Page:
Did you know that over 50% of military veterans don’t seek help for mental health disorders? Veterans experience high rates of mental illness, especially depression, anxiety, and PTSD.
Unfortunately, many of these mental illnesses lead to substance use disorders, including alcohol and drug use. Veteran substance abuse is a chronic condition that affects relationships and physical and mental health.
If you or a loved one has dealt with PTSD and substance abuse, it is crucial that they seek professional help. Experts can provide education, advice, and counseling for individuals and their families. Many of these programs combine medication-assisted treatments to curb withdrawals and cravings.
Are you interested in learning more? We have put together a complete guide on what PTSD and substance use disorders are and how they relate to military service members. Keep reading for more information!
What Is PTSD?
PTSD stands for post-traumatic stress disorder, and it is classified as a mental health disorder. PTSD develops when someone experiences isolated or recurrent shocking, life-threatening, abusive, or traumatic events.
Many people have experienced a traumatic event, but PTSD extends beyond fleeting feelings of shock, fear, or anxiety. Recurrent symptoms, even when a person is not in danger, are one of the characterizations of PTSD. Symptoms may start years after the initial exposure, although three months afterward is the average period.
A PTSD diagnosis is given if symptoms persist beyond a month and it interferes with relationships or work obligations.
The majority of PTSD symptoms are broken down into four categories:
- Thought patterns
Repeated flashbacks or nightmares primarily classify intrusive symptoms. These intrusive memories result in severe distress, such as increased heart rate, respiratory rate, or sweating.
Avoidance symptoms are exactly as the name sounds – a person will deflect conversations about the event and may even avoid places or activities that serve as reminders. Increased arousal can occur throughout the day or intermittently, and it is primarily characterized by:
- Becoming easily startled
- Increased fear
- Difficulty sleeping
- Reckless behavior
- Overly cautious of surroundings
Lastly, changes in thoughts and feelings are related to lapses in memory. The person may struggle to remember the traumatic event, or they could start experiencing detachment from people and hobbies they once enjoyed. As you can imagine, it isn’t uncommon for these patients to also develop depression or substance use disorders.
What Are Substance Use Disorders?
Substance use disorders develop when a person continuously uses drugs or alcohol to the point it begins negatively affecting physical, mental, and/or emotional health. While substance use disorder is an umbrella term, you can break it into two common mental health disorders: alcohol use disorder and opioid use disorder.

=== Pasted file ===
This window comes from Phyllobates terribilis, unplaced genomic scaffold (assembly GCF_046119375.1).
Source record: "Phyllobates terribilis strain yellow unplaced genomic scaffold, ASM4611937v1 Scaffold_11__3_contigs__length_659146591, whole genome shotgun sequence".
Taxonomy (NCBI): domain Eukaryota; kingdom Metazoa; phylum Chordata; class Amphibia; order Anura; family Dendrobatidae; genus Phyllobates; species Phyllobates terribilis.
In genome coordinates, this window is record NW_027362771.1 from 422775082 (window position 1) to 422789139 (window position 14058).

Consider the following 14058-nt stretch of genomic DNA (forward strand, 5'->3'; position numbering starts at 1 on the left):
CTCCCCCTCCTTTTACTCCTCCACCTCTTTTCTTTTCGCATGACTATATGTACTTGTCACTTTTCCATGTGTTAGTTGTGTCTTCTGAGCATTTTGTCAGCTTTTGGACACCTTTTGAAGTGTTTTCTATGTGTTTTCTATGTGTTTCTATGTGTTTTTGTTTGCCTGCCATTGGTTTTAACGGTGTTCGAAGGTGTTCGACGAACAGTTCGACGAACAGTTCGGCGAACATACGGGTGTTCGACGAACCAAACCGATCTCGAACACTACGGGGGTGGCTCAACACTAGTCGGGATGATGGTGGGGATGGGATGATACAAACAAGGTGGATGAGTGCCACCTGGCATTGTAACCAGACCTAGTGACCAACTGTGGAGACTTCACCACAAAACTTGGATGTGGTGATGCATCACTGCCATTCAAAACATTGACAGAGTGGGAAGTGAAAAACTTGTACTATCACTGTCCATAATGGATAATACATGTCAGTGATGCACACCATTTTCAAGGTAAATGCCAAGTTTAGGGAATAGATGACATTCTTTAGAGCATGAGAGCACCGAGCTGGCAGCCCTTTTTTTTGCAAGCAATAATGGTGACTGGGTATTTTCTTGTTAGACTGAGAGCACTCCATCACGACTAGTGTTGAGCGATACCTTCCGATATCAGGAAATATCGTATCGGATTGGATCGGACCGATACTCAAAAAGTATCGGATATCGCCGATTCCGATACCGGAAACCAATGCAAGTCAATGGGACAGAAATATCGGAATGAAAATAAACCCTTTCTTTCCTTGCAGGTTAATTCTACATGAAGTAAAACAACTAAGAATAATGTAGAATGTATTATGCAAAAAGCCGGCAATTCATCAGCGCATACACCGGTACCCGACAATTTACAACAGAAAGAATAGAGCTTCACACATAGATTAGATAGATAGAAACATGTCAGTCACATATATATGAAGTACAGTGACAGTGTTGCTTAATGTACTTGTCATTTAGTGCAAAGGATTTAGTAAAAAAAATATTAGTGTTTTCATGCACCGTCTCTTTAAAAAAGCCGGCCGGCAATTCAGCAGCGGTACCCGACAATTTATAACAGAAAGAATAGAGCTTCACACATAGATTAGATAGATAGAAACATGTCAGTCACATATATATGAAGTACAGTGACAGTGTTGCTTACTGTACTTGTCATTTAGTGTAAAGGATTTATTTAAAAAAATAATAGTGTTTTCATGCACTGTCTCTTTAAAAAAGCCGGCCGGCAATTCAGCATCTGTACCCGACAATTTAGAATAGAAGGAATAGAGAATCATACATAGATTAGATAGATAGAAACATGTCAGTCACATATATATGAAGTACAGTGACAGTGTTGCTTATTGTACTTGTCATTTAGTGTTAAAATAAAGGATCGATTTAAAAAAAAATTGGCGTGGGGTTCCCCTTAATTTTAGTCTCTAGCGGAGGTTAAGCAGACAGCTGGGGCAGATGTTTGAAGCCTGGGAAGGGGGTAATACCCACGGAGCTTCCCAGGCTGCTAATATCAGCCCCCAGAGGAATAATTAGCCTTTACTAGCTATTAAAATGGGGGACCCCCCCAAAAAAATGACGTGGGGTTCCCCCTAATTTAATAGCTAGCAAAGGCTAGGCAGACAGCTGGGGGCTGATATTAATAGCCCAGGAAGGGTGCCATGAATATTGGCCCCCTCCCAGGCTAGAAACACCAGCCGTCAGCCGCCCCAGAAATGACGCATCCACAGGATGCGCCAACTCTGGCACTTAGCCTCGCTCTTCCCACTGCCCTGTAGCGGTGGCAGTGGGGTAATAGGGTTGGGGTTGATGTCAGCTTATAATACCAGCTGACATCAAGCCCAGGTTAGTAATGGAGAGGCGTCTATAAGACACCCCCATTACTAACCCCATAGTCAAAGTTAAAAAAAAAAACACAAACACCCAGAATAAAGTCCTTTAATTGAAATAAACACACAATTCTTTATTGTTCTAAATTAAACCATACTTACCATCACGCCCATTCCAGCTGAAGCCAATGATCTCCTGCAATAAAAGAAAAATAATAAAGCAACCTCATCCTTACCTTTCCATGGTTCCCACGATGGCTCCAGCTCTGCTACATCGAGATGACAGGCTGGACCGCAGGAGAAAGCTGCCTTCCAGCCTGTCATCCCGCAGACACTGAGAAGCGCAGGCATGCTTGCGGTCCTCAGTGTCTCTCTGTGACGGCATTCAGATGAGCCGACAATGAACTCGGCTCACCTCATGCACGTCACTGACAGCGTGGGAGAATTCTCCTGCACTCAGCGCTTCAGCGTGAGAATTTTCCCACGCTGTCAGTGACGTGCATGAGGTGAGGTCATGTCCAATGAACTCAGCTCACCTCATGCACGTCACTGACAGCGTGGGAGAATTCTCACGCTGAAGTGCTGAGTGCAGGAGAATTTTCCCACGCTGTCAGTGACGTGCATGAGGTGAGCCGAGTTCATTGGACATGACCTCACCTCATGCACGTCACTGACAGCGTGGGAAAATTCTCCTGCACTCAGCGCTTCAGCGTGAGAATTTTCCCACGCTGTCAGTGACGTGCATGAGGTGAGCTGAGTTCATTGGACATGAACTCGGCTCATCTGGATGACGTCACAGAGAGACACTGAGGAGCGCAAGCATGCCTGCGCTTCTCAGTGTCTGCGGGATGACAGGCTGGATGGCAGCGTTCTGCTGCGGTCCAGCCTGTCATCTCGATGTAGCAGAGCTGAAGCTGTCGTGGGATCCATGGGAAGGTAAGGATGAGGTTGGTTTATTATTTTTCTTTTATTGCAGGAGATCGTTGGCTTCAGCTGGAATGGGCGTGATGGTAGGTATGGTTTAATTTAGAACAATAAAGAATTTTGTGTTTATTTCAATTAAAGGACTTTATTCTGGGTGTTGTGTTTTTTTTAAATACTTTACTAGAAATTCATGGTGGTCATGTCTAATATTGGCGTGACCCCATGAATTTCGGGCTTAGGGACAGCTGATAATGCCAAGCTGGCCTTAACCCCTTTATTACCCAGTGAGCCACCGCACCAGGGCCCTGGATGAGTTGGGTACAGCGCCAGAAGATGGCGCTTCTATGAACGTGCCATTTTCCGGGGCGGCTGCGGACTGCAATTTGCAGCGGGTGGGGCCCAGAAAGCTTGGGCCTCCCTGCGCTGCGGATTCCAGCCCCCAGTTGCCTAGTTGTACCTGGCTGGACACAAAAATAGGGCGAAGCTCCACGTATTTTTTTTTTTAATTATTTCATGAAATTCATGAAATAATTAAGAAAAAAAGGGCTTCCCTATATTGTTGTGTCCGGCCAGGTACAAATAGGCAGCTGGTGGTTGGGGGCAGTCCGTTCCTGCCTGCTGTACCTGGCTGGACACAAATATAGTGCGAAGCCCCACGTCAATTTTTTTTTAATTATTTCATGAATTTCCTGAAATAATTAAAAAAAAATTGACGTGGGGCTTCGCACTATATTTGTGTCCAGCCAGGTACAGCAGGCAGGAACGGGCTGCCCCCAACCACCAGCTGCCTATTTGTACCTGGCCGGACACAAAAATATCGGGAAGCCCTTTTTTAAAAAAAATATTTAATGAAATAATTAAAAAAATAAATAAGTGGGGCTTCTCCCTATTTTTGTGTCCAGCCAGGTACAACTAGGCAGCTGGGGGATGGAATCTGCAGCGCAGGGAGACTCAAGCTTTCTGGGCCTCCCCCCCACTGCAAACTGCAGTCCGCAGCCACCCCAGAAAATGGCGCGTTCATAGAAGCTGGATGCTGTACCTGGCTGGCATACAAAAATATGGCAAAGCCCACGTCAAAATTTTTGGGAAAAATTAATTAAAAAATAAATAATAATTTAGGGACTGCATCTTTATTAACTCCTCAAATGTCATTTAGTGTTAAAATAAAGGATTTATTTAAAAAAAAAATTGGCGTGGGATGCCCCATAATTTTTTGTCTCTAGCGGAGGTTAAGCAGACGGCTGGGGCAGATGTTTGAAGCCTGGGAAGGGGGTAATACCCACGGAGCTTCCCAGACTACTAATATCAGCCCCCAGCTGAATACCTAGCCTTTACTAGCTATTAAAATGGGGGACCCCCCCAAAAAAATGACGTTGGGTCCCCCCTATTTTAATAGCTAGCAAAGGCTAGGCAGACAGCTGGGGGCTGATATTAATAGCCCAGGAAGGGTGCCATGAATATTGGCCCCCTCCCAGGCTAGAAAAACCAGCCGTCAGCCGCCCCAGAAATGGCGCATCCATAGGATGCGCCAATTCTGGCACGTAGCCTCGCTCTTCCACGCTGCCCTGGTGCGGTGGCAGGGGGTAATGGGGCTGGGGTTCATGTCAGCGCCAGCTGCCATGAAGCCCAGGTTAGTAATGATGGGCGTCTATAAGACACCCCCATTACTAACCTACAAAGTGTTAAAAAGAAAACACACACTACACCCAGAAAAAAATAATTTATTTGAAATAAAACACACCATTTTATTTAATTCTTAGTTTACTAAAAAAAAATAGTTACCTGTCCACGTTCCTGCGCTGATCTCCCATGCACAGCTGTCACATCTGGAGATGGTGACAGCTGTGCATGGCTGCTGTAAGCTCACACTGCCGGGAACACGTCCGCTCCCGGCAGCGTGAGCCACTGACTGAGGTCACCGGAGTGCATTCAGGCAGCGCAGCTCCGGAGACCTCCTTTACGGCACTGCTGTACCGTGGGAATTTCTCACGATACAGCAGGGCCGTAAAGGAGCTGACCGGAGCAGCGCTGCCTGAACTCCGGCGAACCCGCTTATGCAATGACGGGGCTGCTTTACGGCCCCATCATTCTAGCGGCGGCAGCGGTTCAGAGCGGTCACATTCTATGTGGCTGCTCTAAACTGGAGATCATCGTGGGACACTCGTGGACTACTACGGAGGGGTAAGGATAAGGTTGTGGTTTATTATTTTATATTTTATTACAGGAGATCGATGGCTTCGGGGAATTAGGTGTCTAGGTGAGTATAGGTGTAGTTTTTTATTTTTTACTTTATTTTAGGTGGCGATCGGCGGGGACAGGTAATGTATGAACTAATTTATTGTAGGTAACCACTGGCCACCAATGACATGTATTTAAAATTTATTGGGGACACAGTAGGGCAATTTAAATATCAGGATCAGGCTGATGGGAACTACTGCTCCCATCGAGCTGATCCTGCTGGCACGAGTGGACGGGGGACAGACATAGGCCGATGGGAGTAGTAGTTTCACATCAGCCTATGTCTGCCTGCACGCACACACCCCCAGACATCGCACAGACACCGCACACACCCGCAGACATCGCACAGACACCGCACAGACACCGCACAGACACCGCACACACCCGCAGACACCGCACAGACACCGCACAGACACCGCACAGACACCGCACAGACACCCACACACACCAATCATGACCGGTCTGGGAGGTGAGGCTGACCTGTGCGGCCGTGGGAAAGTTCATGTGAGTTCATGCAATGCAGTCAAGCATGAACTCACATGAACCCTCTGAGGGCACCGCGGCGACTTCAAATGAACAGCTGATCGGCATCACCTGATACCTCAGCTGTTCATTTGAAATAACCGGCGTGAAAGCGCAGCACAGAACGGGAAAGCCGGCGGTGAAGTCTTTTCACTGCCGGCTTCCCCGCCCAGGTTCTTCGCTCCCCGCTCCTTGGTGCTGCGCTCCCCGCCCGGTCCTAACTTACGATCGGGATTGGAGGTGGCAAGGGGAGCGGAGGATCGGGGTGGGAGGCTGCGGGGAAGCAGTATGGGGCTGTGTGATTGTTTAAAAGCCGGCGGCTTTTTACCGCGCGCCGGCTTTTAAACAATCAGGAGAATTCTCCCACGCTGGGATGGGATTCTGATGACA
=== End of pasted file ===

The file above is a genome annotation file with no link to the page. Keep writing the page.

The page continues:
Alcohol and drugs affect the brain and neuropathways, leading to changes in your reward center. For example, opioids attach to specific brain receptors, which involve:
- Pain perception
Opioids trigger dopamine release in your brain, leading to feelings of euphoria and relaxation. As the brain relies on opioids to trigger dopamine releases, it becomes dependent. Once this pathway is cut-off, the brain stops naturally producing dopamine.
Many side effects and withdrawal symptoms occur during this process, making detox centers and rehab critical. While opioid withdrawals are more of a nuisance than life-threatening, they pose a high risk for relapse. You start craving the drug as your body depends on it for chemical releases.
On the other hand, alcohol withdrawal symptoms can be life-threatening. Alcohol is a central nervous system depressant that blunts activity. When you suddenly stop consuming alcohol, your central nervous system becomes overexcited, leading to:
- Nausea and vomiting
Without medical treatment, these symptoms progress to delirium tremens after 48 to 72 hours, which can result in cardiac arrest. Typically, detox centers will monitor vitals and administer medication as needed.
Veteran Substance Abuse
Now that you know a little more about the risks of substance use disorders and PTSD, it is critical that military veterans get the support they need to combat both. Approximately 47.6 million adults have a mental health disorder in America, while 19.3% of that population also have a substance use disorder.
PTSD can lead to self-medication through alcohol or drugs because of their effect on the nervous system. As a depressant, alcohol can provide a numbing effect that many people with PTSD use to help manage triggers.
Unfortunately, this leads to addiction and withdrawals, placing a person at risk for long-term health complications. What is the solution for these military veterans?
Veteran alcohol and drug rehabilitation programs focus on the unique challenges and traumatic events military members experience. It provides an opportunity for veterans to participate in individual and group therapy. Talking with other veterans brings added peer support during the path to sobriety.
Does Rehab Work?
Rehab includes therapy, counseling, and medication-assisted treatment. Treatments are customized to each individual and their unique needs.
Experts find that rehab does work, and nearly 75% of patients recover from substance use disorders. The hardest step is getting started and finding qualified help near you.
Finding Help for Military Veterans
Veteran substance abuse commonly occurs with PTSD symptoms. Traumatic events from military service can trigger PTSD years down the road.
Finding help for you or a loved one may seem challenging, but Cenikor is here to help. Veteran rehabilitation programs entail qualified and licensed professionals with vast experience working with co-occurring disorders.
Are you ready to start on the road to sobriety? Contact us today and get the help you or a loved one needs!